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Tax agency chief Sagawa steps down over land sale controversy

Former National Tax Agency head Nobuhisa Sagawa (Mainichi)

TOKYO (Kyodo) -- National Tax Agency head Nobuhisa Sagawa stepped down on Friday to take responsibility for the lingering controversy concerning a state-owned land sale, Finance Minister Taro Aso said.

The heavily discounted land deal in Osaka involving a school operator at the center of favoritism allegations against Prime Minister Shinzo Abe has drawn renewed attention following a report that relevant Finance Ministry documents were tampered with.

On Friday, the government also confirmed reports that a ministry official involved in the state land sale died recently of suicide.

"We accepted Mr. Sagawa's request to resign (for causing trouble in Diet deliberations)," Aso said at a press conference. Sagawa has been under fire for allegedly making false remarks in the Diet when he was head of the ministry's Financial Bureau pertaining to the land sale.

Aso also said Sagawa was slapped with pay cuts for undermining confidence in the government.

Aso, who doubles as deputy prime minister, said the ministry is expected to present early next week a report to the Diet on its internal probe into whether the alleged documents exist.

Sagawa's resignation is likely to deal a blow to Abe as he and Aso put the 60-year-old bureaucrat in charge of the tax agency and defended him against an opposition-party backlash as the right person for the job.

Aso, however, denied responsibility for appointing Sagawa to the post, and said was "not thinking" of resigning himself.

While serving as director general of the ministry's Financial Bureau, Sagawa denied there had been prior negotiations with school operator Moritomo Gakuen over the price of a plot of land before its sale, and testified in the Diet that the ministry had discarded the negotiation documents.

On the timing of his resignation, Sagawa told reporters late Friday at the ministry that he felt responsible for the debate that surfaced in parliament over the documents since he was the official in charge then.

He declined to comment about whether the documents were revised, saying the prosecutors are currently investigating the matter.

The opposition camp has accused Sagawa of false testimony following the discovery of internal documents and what are believed to be audio recordings of such negotiations.

In a rare move, Sagawa had not yet held an inauguration press conference since assuming the post of National Tax Agency head last July, apparently for fear of being grilled over the Moritomo Gakuen issue.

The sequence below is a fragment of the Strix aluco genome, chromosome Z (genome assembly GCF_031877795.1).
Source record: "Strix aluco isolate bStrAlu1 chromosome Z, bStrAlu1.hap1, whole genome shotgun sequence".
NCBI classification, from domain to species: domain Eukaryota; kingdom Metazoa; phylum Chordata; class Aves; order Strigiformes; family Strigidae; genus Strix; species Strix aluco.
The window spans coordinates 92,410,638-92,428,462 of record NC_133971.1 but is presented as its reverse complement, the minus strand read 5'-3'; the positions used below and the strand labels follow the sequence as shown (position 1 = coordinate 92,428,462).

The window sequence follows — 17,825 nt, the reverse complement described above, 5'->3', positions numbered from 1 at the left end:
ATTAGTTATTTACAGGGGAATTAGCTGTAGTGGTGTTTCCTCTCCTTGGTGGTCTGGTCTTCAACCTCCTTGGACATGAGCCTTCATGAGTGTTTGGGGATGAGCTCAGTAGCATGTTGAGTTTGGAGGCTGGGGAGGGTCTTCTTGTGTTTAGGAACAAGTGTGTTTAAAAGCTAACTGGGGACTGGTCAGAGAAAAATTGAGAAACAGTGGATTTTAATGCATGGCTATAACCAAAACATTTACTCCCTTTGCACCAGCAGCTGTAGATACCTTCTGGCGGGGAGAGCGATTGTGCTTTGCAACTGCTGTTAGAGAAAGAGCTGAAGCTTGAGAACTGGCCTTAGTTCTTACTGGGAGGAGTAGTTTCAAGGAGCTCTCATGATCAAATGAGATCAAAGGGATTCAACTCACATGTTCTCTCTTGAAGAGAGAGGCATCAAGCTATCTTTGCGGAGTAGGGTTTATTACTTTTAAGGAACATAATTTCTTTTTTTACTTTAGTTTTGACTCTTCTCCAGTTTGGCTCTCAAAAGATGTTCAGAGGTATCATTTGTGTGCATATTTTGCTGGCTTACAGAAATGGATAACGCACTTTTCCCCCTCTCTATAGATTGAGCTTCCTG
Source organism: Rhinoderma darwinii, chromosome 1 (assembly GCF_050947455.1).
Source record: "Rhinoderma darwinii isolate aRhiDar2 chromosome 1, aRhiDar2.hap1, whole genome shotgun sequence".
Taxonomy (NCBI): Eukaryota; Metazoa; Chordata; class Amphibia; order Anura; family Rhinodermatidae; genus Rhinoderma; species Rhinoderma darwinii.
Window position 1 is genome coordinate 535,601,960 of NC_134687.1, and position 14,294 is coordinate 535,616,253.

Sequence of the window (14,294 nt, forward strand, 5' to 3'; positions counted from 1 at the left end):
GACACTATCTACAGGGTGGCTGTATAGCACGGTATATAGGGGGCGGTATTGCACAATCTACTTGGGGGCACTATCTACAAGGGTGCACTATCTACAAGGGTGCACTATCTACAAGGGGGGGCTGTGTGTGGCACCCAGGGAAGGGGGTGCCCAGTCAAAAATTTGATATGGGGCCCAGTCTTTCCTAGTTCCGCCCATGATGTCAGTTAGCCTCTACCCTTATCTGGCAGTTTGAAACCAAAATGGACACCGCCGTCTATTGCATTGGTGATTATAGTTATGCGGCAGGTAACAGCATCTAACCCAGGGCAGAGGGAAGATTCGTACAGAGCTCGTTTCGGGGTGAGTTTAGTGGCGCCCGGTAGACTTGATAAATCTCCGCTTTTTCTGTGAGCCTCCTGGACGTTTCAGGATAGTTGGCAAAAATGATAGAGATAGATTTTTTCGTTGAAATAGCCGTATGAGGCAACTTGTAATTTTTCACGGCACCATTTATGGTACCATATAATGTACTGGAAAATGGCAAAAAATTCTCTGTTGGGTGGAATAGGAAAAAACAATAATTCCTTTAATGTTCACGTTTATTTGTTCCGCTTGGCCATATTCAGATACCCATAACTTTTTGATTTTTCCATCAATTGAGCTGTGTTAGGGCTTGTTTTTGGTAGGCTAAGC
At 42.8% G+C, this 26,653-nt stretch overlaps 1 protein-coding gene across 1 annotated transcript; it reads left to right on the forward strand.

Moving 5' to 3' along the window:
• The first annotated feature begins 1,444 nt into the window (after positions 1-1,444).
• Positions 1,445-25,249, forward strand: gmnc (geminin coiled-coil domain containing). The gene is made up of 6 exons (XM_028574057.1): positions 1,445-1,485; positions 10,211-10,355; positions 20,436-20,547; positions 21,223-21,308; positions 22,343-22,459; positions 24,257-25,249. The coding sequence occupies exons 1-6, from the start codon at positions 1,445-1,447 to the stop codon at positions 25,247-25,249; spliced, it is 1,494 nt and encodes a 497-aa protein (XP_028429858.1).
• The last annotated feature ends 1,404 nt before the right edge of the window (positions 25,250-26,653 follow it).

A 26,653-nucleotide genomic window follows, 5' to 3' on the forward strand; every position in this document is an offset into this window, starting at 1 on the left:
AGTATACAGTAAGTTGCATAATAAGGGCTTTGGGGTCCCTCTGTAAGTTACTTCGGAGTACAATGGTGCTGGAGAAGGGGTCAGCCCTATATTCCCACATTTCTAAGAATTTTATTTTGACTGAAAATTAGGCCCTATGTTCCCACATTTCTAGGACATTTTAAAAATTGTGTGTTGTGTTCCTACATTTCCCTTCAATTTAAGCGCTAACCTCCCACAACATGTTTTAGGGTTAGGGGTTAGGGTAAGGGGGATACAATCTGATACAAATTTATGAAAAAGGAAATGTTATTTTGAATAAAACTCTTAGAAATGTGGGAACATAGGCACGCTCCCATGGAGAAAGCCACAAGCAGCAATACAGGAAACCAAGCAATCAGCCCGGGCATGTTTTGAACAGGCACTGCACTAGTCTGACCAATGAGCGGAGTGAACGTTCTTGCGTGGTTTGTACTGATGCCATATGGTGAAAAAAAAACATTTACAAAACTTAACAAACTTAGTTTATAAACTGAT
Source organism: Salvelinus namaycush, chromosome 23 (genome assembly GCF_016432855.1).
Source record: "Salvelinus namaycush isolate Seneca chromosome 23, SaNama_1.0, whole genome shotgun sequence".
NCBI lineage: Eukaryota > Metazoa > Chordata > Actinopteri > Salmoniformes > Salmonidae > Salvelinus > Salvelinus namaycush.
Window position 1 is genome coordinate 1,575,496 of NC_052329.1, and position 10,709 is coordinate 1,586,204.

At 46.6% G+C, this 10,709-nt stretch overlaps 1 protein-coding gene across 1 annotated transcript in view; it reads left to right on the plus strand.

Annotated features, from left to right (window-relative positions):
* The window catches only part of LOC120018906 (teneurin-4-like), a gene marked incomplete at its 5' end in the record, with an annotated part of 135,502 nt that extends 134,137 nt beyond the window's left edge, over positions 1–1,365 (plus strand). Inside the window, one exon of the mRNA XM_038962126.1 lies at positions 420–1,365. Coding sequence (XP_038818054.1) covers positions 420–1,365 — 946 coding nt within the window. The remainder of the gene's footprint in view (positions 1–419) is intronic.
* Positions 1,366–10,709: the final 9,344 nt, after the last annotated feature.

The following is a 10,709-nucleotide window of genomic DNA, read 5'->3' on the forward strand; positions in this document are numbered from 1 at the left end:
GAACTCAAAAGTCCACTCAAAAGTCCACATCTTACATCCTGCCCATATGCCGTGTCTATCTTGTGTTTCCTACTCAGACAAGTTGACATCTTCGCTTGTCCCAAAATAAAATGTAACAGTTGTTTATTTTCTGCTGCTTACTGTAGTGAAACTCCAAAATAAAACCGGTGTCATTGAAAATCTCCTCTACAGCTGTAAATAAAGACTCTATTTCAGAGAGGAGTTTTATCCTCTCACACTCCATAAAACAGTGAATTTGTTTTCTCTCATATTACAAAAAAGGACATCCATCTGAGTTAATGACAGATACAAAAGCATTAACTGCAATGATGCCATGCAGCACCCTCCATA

The revelation of the male finance ministry official's suicide comes at a time when opposition parties are stepping up their offensive against the government after The Asahi Shimbun reported March 2 that relevant Finance Ministry documents had been doctored.

But it is unclear whether the official's death is related to the land sale controversy. The official had been frequently absent from work due to poor health since last fall and had not been questioned by prosecutors investigating the case, sources close to him said.

The official in the ministry's Kinki regional bureau was found dead Wednesday at his home in Kobe, along with a suicide note, police sources said.

The official had worked in the department in charge of the land transaction in February last year when questions began to be asked about the heavily discounted sale of state land.

When asked about the link between the official's suicide and the allegedly doctored documents, Aso said, "We can't say anything because the official has passed away."

Freelance journalist Akihiro Otani said he believes the official's suicide and Sagawa's resignation are telltale signs of misconduct at the ministry.

"If there had been no misconduct, no official would have committed suicide or resigned," he said, adding Sagawa was probably made to resign before he would be summoned to the Diet as a sworn witness.

An 8,770-square-meter land plot in Toyonaka, Osaka Prefecture, was sold to Moritomo Gakuen in June 2016 for about 134 million yen ($1.26 million) to build a new elementary school, far below its appraised value of 956 million yen.

The ministry has said the heavily discounted sale price was due to the cost of removing buried waste at the site. But the Board of Audit of Japan said in November the discount happened because the price was not properly calculated.

Government officials are suspected of having reduced the price as the prime minister's wife Akie Abe was briefly appointed as the honorary principal of the planned school.

Following The Asahi Shimbun report, the opposition camp demanded that the ministry submit the original documents, which the Asahi reported had been doctored.

But on Thursday the ministry released what are essentially the same documents as previously disclosed to lawmakers, and refused to clarify whether they have been revised as reported, citing a continuing internal probe.

Moritomo Gakuen, headed by Yasunori Kagoike, had also sought donations while referring to the school as the "elementary school in honor of Shinzo Abe," prompting the premier to lodge a protest for using his name without permission.

The Moritomo scandal pushed Abe's Cabinet approval ratings down sharply last summer, leading to his Liberal Democratic Party's historic defeat in the Tokyo metropolitan assembly election.

Kagoike and his wife Junko have been indicted on unrelated subsidy fraud charges.


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